My dear Theo,
Wanted to tell you that Van der Weele saw my drawings this evening, his opinion was favourable and this gives me great pleasure. Do you know what I’ve done? Given the desirability of making some money if possible, I’ve sent small sketches of the two compositions1 to C.M. My hope is that this will perhaps result in his being ready to help carry out the whole of the plan I have, namely to do a series of drawings of work in the dunes.
I also thought that these drawings might perhaps be something for Cottier. I imagine they’d lend themselves to being placed, as one sometimes sees in England (and elsewhere too), in the panels of a large cabinet, above a fireplace, in panelling, in short in woodwork. But you know how it is with Cottier: if there’s a certain degree of style in a drawing, he’ll be enthusiastic all right, but alas he usually pays little.  1v:2
Still, he’s one of those who might give warm support, I believe, and moreover could provide a good place for the drawings. My idea is: could you show the croquis to friend Wisselingh sometime, and mention to him that I think they’d be good for setting in woodwork?2 Encourage him in any event to come to the studio if he’s ever in town. For supposing he thought they were suitable for this purpose, it might be possible to come to an arrangement with him for more, and if I knew he was interested I could perhaps make them even more suitable for that use if I worked specially at giving them a decorative character.3
This morning I was out of doors at 4 o’clock already. My plan is to tackle the rag-pickers, or rather I’ve already begun tackling it. For this drawing4 I must do studies of horses, and today I did two in the Rijnspoor stable,5 and will probably get an old horse at the rubbish dump.6  1v:3
The scene at the dung-heap is splendid but very complicated and difficult, and will be a hard struggle. I did several drawings at a very early hour.7 One in which one has a view through to a very small, glittering spot of green freshness is likely to be the ultimate one, I think.

It’s something like the above scratch; everything, including the women in the foreground and the white horse in the background, must be in chiaroscuro against the green patch with a chink of sky above. So that one gets the opposition of all those sombre sheds overlapping each other in perspective, and all that rubbish and those grey figures against something clean and fresh. The group of women and the horse create lighter passages in the tone of the chiaroscuro, and the rag-pickers and the dung-heaps darker areas.  1r:4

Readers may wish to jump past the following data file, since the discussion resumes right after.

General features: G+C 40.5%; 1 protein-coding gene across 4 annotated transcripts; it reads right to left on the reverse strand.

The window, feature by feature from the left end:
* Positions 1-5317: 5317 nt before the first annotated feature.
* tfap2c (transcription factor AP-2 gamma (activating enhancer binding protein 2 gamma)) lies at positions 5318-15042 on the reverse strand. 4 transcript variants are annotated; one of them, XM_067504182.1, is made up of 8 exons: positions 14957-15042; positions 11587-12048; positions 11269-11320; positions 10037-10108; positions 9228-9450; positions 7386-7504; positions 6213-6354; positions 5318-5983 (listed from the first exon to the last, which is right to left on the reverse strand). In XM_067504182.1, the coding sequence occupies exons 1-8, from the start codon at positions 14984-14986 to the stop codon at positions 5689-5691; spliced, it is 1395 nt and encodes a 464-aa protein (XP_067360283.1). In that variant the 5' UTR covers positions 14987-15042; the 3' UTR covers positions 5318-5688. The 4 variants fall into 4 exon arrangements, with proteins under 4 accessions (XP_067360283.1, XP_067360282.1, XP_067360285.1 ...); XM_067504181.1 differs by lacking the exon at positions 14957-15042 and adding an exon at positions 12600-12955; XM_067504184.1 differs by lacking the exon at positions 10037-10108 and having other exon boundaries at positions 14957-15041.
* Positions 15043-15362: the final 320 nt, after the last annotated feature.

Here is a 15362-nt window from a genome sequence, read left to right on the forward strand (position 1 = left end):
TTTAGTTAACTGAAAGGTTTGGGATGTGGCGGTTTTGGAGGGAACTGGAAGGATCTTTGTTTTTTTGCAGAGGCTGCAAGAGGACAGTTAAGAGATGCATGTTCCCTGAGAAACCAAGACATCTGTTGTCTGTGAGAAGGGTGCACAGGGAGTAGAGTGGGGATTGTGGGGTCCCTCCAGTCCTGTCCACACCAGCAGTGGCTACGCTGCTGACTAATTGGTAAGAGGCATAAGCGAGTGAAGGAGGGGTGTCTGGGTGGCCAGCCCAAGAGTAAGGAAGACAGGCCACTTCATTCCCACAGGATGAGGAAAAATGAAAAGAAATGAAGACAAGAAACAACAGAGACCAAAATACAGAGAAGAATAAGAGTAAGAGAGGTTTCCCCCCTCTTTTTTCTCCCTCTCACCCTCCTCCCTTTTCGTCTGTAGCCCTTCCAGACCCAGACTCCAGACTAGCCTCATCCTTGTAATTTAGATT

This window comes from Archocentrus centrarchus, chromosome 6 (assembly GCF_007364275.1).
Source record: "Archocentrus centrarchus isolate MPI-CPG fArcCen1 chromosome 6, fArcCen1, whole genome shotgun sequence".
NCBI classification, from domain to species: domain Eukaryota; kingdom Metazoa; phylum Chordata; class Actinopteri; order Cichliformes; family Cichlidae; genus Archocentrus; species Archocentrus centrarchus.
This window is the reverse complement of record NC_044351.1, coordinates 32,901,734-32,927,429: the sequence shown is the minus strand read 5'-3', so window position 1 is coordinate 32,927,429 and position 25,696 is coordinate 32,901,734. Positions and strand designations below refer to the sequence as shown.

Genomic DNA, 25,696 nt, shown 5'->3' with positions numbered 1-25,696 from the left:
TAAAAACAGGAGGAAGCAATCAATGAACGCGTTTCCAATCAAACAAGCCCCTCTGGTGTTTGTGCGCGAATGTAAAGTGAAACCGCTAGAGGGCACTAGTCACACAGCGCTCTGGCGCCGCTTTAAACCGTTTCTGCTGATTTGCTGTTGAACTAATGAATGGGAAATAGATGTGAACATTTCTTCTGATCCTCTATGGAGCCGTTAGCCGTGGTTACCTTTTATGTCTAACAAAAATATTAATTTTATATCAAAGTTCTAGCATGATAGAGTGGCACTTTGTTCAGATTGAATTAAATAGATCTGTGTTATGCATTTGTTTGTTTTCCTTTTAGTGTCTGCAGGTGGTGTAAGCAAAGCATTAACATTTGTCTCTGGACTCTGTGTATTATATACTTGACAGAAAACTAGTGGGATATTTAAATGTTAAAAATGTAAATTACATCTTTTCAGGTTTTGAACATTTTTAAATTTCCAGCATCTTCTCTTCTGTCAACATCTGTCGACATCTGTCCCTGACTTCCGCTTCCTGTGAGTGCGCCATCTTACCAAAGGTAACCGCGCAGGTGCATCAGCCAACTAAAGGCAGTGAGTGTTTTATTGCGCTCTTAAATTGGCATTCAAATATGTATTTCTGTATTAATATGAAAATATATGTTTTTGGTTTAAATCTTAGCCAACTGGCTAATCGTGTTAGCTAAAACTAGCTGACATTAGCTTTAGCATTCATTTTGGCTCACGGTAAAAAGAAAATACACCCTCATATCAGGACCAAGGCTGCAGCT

In the foreground all kinds of broken and discarded objects, bits of old baskets, a rusty street-light, broken pots &c. While making these first two drawings, so many ideas and such a strong desire to do yet more have come to me that I don’t know where to start. But finally I’ve concentrated on the dung-heap. Well, Theo, we must keep up our spirits, and see that we carry on toiling energetically.
Even if we’re anxious at times and don’t know how we’ll pull through, that is nothing and cannot be otherwise. Those who persevere often triumph.
And just now, when sending the money is beginning to be doubly hard for you, there may perhaps be a real chance to place something.
If only you were here. It also occurred to me that, were he not prejudiced against having anything to do with me, perhaps Tersteeg could make use of these compositions in a smaller format, with sepia for example.
If only you were here. Perhaps something could be arranged with him. I certainly don’t refuse to take the trouble to make something. As long as there’s no reconciliation with Tersteeg, however, and with C.M.,8 and I have virtually no other resource than the money from you, do your best, for it seems to me that, now especially, much depends precisely on my continuing to work hard. Although I have hardly anything left, I have again made an appointment with the models for this new drawing, and today I’ll perhaps get a Scheveningen hat and cape with what I still have at the moment.
If I can get hold of the patched cape, old chap, then I’ll have my female figures for the foreground of the drawing of the rag-pickers, I’m sure of that.
And it’s a start with looking for other female figures for Scheveningen drawings too.


Br. 1990: 352 | CL: 289
From: Vincent van Gogh
To: Theo van Gogh
Date: The Hague, on or about Tuesday, 5 June 1883

1. The ‘two compositions’ are the drawing Peat diggers in the dunes (F 1031 / JH 363 [2437]) and the unknown drawing of a ‘team of workmen labouring’ (see also letter 348). A ‘small sketch’ of the first is unknown (except for the sketch F 1030 / JH 364, which was sent to Theo with letter 347); the sketch after the second drawing is probably The sandpit at Dekkersduin near The Hague (F 1029 / JH 366 [2439]), which measures 10 x 20.5 cm.
[2437] [2439]
2. Elbert Jan van Wisselingh had worked with Daniel Cottier (see letter 331). He was now an independent art dealer at 52 rue Laffitte in Paris; he lived in the same street as Theo.
3. Van Gogh added the sentence ‘For supposing ... decorative character’ later.
4. The drawing of the rubbish dump is not known.
5. One of the two drawings is probably Old nag (F 1032 / JH 368 [2441]).
6. This rubbish dump was near to the gasworks, so just behind N.W. Binnensingel.
7. Later in the letter (l. 70) it becomes apparent that at that point Van Gogh had started two drawings of the rubbish dump; one of them is the one mentioned in l. 42. They are not known. After this, Van Gogh refers only to the one after which the letter sketch is made (with ‘a view’).
8. In the spring of 1882 Van Gogh had quarrelled with both Uncle Cor (C.M.) and H.G. Tersteeg: his uncle reacted unkindly to drawings he had sent; Tersteeg objected to Van Gogh’s way of life and had no confidence in him as an artist (letter 210 ff.).